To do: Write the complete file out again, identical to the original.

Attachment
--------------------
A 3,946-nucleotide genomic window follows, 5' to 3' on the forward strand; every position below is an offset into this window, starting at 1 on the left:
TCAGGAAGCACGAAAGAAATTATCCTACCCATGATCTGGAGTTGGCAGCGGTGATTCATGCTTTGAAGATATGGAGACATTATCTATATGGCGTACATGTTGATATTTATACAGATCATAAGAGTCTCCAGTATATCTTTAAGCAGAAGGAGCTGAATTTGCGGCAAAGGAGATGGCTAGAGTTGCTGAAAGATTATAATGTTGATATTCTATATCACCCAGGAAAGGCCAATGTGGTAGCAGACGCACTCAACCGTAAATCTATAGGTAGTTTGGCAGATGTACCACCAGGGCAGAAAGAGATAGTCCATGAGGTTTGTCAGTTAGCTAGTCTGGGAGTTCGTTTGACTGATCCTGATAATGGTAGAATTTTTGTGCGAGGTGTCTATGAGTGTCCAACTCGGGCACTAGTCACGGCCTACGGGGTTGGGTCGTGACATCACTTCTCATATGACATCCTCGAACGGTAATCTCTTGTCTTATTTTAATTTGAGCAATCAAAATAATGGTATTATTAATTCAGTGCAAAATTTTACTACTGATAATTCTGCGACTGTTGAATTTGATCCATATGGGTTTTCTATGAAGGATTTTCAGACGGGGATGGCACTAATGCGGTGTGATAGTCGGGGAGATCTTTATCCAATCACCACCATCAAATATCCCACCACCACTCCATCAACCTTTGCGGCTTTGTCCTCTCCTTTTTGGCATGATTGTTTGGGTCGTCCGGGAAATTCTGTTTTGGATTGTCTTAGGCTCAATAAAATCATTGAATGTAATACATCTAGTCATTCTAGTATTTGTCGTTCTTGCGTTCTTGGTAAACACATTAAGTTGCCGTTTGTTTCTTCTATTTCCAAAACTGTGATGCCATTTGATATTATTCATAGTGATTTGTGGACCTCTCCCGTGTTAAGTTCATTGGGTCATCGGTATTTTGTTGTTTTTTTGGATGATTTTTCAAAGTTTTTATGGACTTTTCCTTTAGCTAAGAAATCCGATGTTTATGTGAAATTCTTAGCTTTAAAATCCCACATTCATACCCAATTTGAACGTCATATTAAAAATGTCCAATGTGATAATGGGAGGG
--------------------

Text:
A 3,946-nucleotide genomic window follows, 5' to 3' on the forward strand; every position below is an offset into this window, starting at 1 on the left:
TCAGGAAGCACGAAAGAAATTATCCTACCCATGATCTGGAGTTGGCAGCGGTGATTCATGCTTTGAAGATATGGAGACATTATCTATATGGCGTACATGTTGATATTTATACAGATCATAAGAGTCTCCAGTATATCTTTAAGCAGAAGGAGCTGAATTTGCGGCAAAGGAGATGGCTAGAGTTGCTGAAAGATTATAATGTTGATATTCTATATCACCCAGGAAAGGCCAATGTGGTAGCAGACGCACTCAACCGTAAATCTATAGGTAGTTTGGCAGATGTACCACCAGGGCAGAAAGAGATAGTCCATGAGGTTTGTCAGTTAGCTAGTCTGGGAGTTCGTTTGACTGATCCTGATAATGGTAGAATTTTTGTGCGAGGTGTCTATGAGTGTCCAACTCGGGCACTAGTCACGGCCTACGGGGTTGGGTCGTGACATCACTTCTCATATGACATCCTCGAACGGTAATCTCTTGTCTTATTTTAATTTGAGCAATCAAAATAATGGTATTATTAATTCAGTGCAAAATTTTACTACTGATAATTCTGCGACTGTTGAATTTGATCCATATGGGTTTTCTATGAAGGATTTTCAGACGGGGATGGCACTAATGCGGTGTGATAGTCGGGGAGATCTTTATCCAATCACCACCATCAAATATCCCACCACCACTCCATCAACCTTTGCGGCTTTGTCCTCTCCTTTTTGGCATGATTGTTTGGGTCGTCCGGGAAATTCTGTTTTGGATTGTCTTAGGCTCAATAAAATCATTGAATGTAATACATCTAGTCATTCTAGTATTTGTCGTTCTTGCGTTCTTGGTAAACACATTAAGTTGCCGTTTGTTTCTTCTATTTCCAAAACTGTGATGCCATTTGATATTATTCATAGTGATTTGTGGACCTCTCCCGTGTTAAGTTCATTGGGTCATCGGTATTTTGTTGTTTTTTTGGATGATTTTTCAAAGTTTTTATGGACTTTTCCTTTAGCTAAGAAATCCGATGTTTATGTGAAATTCTTAGCTTTAAAATCCCACATTCATACCCAATTTGAACGTCATATTAAAAATGTCCAATGTGATAATGGGAGGG